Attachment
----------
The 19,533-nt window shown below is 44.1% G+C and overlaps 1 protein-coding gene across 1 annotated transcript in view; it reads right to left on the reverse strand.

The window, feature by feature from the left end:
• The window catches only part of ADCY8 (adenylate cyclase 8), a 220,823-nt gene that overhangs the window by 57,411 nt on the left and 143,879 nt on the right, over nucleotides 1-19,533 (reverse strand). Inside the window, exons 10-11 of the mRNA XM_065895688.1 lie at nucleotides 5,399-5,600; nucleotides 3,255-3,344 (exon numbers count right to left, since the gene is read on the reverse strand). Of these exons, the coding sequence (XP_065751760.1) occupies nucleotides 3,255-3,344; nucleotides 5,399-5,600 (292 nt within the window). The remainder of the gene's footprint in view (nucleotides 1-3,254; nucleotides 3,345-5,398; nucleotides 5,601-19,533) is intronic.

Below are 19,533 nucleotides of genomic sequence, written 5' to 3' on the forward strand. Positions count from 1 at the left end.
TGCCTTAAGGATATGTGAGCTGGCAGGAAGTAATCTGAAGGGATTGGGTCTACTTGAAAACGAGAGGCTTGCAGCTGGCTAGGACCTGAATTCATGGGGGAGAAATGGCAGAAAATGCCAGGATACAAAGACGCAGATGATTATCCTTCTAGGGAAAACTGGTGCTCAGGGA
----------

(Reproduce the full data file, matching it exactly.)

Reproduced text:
The 19,533-nt window shown below is 44.1% G+C and overlaps 1 protein-coding gene across 1 annotated transcript in view; it reads right to left on the reverse strand.

The window, feature by feature from the left end:
• The window catches only part of ADCY8 (adenylate cyclase 8), a 220,823-nt gene that overhangs the window by 57,411 nt on the left and 143,879 nt on the right, over nucleotides 1-19,533 (reverse strand). Inside the window, exons 10-11 of the mRNA XM_065895688.1 lie at nucleotides 5,399-5,600; nucleotides 3,255-3,344 (exon numbers count right to left, since the gene is read on the reverse strand). Of these exons, the coding sequence (XP_065751760.1) occupies nucleotides 3,255-3,344; nucleotides 5,399-5,600 (292 nt within the window). The remainder of the gene's footprint in view (nucleotides 1-3,254; nucleotides 3,345-5,398; nucleotides 5,601-19,533) is intronic.

Below are 19,533 nucleotides of genomic sequence, written 5' to 3' on the forward strand. Positions count from 1 at the left end.
TGCCTTAAGGATATGTGAGCTGGCAGGAAGTAATCTGAAGGGATTGGGTCTACTTGAAAACGAGAGGCTTGCAGCTGGCTAGGACCTGAATTCATGGGGGAGAAATGGCAGAAAATGCCAGGATACAAAGACGCAGATGATTATCCTTCTAGGGAAAACTGGTGCTCAGGGA